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A game of the masses, played for centuries.
Then, used by the public school elite to mould
Urban life through organisation and morality.
A clean-living alternative to the squalour of
Victorian slums. Soon the shopkeepers and
Merchants gained a foothold, turning a sport
Into a business – with fixtures, and tables.
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Grounds were enclosed, turnstiles installed –
Admission charged, and players hired.
Town against town, local pride at stake in
Northern and Midland conurbations, where
Days were filled with industrial toil – from
Dawn till dusk, till Saturday afternoon and
The cherished three o’clock kick off.
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Men released from their hard labours stood
Shoulder to shoulder – just glad of the chance
To swap tales, to take out their frustrations
On twenty two men, and the match officials.
The monied patrons were seated, removed
From those they may have employed – but
All shared a passion for the old game.
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Through conflicts in foriegn lands, through
Mass unemployment and general strikes;
Through continental tyranny which led to
Further war, the game continued and flourished.
It became an obsession for millions – the
Thing that made life a little easier to live;
A pastime had become an institution.
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In peacetime at last, the appetite revived
And grew even stronger – record numbers
Thronged the same old grounds, finding
Familiarity, maybe consolation in their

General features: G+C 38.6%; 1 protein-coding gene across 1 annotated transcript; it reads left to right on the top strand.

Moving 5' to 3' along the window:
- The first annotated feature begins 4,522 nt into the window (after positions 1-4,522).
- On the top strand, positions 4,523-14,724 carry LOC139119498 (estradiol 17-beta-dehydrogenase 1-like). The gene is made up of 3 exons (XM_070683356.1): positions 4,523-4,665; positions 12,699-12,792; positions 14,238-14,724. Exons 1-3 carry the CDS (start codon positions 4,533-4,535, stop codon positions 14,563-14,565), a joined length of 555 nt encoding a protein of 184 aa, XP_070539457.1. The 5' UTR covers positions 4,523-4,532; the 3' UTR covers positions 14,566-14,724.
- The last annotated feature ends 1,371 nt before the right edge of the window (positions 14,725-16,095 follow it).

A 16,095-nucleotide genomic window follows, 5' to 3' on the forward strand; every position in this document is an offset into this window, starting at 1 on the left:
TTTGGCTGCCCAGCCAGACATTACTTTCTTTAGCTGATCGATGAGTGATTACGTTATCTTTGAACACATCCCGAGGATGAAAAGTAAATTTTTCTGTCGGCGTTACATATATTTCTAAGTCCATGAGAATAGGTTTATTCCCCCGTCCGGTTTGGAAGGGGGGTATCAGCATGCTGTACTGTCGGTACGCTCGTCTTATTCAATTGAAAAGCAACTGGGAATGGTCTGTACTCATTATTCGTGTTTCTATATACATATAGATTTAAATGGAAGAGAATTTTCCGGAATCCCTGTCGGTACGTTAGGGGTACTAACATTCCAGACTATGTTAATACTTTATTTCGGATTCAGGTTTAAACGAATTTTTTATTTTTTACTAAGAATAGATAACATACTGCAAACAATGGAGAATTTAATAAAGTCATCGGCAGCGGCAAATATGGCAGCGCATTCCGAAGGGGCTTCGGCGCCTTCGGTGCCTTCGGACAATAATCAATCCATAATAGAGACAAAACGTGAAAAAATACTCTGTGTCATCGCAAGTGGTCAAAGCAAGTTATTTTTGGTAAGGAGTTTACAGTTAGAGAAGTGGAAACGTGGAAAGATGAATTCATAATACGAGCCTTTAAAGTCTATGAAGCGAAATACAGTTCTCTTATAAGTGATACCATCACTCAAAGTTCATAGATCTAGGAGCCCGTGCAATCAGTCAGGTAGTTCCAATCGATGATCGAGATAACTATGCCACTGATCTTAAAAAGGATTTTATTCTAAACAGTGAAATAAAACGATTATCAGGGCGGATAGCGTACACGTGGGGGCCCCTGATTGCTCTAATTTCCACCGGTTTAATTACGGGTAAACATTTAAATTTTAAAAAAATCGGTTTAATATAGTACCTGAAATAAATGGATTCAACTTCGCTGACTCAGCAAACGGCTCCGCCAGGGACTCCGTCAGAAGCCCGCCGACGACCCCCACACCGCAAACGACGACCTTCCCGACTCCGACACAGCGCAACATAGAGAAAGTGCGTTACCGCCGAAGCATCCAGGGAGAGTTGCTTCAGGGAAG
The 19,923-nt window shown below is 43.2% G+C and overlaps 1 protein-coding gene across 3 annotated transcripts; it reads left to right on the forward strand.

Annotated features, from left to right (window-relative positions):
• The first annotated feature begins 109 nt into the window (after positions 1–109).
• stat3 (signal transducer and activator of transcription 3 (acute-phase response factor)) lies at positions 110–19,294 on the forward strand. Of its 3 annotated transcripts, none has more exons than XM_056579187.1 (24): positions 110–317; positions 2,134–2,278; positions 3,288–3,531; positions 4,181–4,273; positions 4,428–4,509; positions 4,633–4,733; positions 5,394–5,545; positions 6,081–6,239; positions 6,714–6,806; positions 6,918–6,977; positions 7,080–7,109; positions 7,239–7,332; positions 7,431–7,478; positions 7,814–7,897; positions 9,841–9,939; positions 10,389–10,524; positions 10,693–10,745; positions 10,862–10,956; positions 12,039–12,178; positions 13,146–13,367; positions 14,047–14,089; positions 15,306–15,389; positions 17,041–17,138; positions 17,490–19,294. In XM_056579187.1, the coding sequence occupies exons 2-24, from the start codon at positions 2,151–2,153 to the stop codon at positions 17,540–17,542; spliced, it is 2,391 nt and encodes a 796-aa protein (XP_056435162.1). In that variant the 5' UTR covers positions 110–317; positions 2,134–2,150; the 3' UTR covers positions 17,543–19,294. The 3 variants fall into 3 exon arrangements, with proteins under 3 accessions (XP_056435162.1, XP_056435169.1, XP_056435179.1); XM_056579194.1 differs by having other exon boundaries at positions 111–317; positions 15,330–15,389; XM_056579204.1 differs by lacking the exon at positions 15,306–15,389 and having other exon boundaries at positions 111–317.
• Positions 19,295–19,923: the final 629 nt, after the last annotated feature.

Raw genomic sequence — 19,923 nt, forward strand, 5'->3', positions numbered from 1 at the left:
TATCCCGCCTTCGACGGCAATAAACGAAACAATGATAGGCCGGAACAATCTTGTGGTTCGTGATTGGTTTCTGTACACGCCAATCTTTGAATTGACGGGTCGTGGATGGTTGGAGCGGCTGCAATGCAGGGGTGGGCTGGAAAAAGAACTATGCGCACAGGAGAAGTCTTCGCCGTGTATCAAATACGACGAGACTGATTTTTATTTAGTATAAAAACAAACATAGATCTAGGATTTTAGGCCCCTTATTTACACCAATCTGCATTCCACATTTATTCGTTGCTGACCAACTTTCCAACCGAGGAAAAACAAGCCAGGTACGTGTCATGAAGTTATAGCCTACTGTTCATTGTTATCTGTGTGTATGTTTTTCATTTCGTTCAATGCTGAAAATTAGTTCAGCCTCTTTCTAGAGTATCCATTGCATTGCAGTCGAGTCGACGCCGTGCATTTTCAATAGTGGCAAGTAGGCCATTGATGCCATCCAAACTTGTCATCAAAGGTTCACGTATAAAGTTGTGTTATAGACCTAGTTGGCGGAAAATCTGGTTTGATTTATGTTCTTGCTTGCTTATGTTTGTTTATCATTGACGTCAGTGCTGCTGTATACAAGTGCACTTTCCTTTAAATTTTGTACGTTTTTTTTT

Return to the smoky, swaying terraces.
English football reigned supreme, or so
It seemed – until the Magyars prevailled in ’53.
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Things would never be the same, despite
Wolves’ floodlit heroics. Kits more streamlined,
Youth to the fore in Manchester – a team that
Fell at its’ peak. Modernity encroached as TV
Arrived to change the nation’s perceptions.
Crowds began to drop; the feudal wages cap
Abolished, new formations on the field of play.
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The old game became the new Sixties scene,
Players were slicker in brightly coloured gear.
Ramsey’s forecast came true, and England were
Crowned kings of world soccer. Pop culture
Invaded – footy was trendy, a place to be
Seen at, no matter that tribal disputes were now
Enacted by skinheads in bovver boots and braces.
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Managers and players became celebrities,
Book deals, personal appearances, TV and radio
All eager foir the latest gossip and rumour.
Footballers were liberated, spectators became fans.
The game more defensive – flair given a label, but
Squeezed to the margins by the long-ball ethos;
Battles fought on the field, and on the terraces.
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Nadir was reached in the nineteen eighties –
Crowds dwindled, disorder mushroomed,
Football was shunned, mocked, ignored for
All its’ troubles. Death in Bradford, Birmingham
And Brussells – questions asked by Government.
It couldn’t get much worse, then Hillsborough;
So finally, belatedly, a change would come.
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Lord Justice Taylor re-wrote the book, heralding
Complete revision, a rejuvination – a redemption
For the complacent years of lethargy and inertia.
Sparkling new stadia sprang up everywhere; the
Premiership was born, salvation for SKY and a
Windfall of cash unseen in one hundred years;
The old game survives, battered but unbowed.